[Show abstract][Hide abstract] ABSTRACT: Cancers frequently arise as a result of an acquired genomic instability and the subsequent clonal evolution of neoplastic cells with variable patterns of genetic aberrations. Thus, the presence and behaviors of distinct clonal populations in each patient's tumor may underlie multiple clinical phenotypes in cancers. We applied DNA content-based flow sorting to identify and isolate the nuclei of clonal populations from tumor biopsies, which was coupled with array CGH and targeted resequencing. The results produced high-definition genomic profiles of clonal populations from 40 pancreatic adenocarcinomas and a set of prostate adenocarcinomas, including serial biopsies from a patient who progressed to androgen-independent metastatic disease. The genomes of clonal populations were found to have patient-specific aberrations of clinical relevance. Furthermore, we identified genomic aberrations specific to therapeutically responsive and resistant clones arising during the evolution of androgen-independent metastatic prostate adenocarcinoma. We also distinguished divergent clonal populations within single biopsies and mapped aberrations in multiple aneuploid populations arising in primary and metastatic pancreatic adenocarcinoma. We propose that our high-definition analyses of the genomes of distinct clonal populations of cancer cells in patients in vivo can help guide diagnoses and tailor approaches to personalized treatment.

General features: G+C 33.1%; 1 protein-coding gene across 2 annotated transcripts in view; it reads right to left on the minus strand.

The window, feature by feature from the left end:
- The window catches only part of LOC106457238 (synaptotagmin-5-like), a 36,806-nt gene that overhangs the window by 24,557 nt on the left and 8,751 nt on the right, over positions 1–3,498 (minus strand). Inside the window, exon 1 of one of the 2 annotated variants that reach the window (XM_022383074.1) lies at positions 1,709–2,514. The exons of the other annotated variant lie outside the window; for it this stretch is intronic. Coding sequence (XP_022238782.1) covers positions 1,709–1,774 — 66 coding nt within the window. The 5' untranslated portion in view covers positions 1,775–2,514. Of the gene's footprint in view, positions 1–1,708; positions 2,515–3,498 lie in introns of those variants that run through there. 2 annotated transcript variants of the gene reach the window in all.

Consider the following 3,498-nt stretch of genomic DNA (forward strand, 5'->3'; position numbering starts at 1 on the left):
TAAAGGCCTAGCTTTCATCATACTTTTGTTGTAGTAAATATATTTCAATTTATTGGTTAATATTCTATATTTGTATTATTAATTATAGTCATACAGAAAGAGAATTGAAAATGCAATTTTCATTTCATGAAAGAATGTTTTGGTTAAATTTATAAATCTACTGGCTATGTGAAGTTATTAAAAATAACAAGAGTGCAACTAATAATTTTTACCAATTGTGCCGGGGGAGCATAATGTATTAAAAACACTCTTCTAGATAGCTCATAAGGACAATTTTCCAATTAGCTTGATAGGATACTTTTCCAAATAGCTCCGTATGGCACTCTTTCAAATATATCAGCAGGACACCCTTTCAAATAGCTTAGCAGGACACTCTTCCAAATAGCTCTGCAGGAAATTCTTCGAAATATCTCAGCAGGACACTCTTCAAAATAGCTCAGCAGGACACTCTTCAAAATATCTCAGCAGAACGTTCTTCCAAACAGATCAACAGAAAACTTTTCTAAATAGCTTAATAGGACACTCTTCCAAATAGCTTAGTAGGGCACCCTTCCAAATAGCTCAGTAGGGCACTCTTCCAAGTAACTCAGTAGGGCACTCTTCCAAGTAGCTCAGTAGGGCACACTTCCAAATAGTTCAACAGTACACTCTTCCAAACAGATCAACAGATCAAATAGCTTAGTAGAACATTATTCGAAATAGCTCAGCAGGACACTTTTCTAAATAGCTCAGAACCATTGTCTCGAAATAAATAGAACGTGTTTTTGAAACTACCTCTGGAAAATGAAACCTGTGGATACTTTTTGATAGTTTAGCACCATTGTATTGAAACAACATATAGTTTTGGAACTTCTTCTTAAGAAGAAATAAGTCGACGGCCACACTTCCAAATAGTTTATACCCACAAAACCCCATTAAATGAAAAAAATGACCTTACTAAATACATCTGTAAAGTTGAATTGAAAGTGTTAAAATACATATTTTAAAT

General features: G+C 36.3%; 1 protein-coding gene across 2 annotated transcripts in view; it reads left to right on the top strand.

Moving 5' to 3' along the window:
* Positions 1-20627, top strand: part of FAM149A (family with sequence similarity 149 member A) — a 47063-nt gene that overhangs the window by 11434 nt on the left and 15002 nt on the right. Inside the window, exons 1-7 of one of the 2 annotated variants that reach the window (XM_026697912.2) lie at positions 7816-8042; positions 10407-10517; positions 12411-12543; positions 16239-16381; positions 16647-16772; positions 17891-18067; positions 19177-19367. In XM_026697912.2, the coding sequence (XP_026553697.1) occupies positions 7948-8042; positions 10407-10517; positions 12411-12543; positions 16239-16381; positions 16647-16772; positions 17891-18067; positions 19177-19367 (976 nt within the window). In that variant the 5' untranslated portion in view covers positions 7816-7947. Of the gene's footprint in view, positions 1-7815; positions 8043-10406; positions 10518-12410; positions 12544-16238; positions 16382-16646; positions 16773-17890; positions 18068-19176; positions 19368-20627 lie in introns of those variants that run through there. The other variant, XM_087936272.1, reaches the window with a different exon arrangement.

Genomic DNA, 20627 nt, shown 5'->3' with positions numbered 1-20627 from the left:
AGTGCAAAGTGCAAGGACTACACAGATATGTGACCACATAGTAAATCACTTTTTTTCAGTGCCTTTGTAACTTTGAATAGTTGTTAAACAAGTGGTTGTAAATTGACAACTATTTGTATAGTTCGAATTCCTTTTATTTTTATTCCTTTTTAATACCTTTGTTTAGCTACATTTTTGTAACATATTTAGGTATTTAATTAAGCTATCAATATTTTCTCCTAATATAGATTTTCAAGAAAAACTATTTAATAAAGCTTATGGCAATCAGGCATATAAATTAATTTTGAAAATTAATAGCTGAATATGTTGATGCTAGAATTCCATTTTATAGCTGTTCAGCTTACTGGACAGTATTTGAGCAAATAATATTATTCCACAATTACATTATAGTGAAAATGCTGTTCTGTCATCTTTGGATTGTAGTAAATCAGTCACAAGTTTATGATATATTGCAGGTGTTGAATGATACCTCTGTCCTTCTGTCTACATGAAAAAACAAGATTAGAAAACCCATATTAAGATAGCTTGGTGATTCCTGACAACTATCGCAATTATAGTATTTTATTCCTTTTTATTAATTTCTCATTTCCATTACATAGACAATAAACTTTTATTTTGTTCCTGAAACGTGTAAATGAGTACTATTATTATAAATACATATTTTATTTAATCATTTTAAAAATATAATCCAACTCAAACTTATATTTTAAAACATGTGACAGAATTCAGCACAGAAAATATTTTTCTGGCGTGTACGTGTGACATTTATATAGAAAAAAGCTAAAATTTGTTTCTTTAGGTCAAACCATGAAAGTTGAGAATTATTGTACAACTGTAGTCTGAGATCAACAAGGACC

Full-text · Article · Jul 2011 · Proceedings of the National Academy of Sciences